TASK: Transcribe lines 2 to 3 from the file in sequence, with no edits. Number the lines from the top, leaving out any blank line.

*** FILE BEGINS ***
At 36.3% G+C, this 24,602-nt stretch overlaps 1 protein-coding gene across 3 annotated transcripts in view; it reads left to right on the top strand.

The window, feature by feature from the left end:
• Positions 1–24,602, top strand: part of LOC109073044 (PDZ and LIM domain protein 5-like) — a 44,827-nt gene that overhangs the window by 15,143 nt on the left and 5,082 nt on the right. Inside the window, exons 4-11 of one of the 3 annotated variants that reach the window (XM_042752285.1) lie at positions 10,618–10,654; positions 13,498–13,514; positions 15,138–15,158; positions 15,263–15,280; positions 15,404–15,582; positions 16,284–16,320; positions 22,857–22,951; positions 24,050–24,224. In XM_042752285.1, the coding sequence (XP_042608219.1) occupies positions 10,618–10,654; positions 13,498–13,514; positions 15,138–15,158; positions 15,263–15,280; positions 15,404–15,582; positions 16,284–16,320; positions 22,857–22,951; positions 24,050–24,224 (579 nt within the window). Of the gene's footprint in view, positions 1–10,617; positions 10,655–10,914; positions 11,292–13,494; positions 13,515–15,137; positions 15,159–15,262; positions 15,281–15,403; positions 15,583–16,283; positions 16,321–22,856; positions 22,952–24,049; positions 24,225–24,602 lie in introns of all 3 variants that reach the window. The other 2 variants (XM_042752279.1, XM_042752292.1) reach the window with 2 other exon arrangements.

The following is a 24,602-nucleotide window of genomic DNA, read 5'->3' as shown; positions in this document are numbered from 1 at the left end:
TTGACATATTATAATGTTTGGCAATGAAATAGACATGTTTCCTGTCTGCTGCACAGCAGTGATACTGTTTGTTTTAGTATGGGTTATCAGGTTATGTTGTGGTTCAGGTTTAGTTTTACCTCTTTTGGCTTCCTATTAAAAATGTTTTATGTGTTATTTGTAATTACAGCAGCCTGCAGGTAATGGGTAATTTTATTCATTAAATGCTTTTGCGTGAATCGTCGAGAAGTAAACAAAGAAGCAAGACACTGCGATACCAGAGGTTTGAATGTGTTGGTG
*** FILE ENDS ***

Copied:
The window, feature by feature from the left end:
• Positions 1–24,602, top strand: part of LOC109073044 (PDZ and LIM domain protein 5-like) — a 44,827-nt gene that overhangs the window by 15,143 nt on the left and 5,082 nt on the right. Inside the window, exons 4-11 of one of the 3 annotated variants that reach the window (XM_042752285.1) lie at positions 10,618–10,654; positions 13,498–13,514; positions 15,138–15,158; positions 15,263–15,280; positions 15,404–15,582; positions 16,284–16,320; positions 22,857–22,951; positions 24,050–24,224. In XM_042752285.1, the coding sequence (XP_042608219.1) occupies positions 10,618–10,654; positions 13,498–13,514; positions 15,138–15,158; positions 15,263–15,280; positions 15,404–15,582; positions 16,284–16,320; positions 22,857–22,951; positions 24,050–24,224 (579 nt within the window). Of the gene's footprint in view, positions 1–10,617; positions 10,655–10,914; positions 11,292–13,494; positions 13,515–15,137; positions 15,159–15,262; positions 15,281–15,403; positions 15,583–16,283; positions 16,321–22,856; positions 22,952–24,049; positions 24,225–24,602 lie in introns of all 3 variants that reach the window. The other 2 variants (XM_042752279.1, XM_042752292.1) reach the window with 2 other exon arrangements.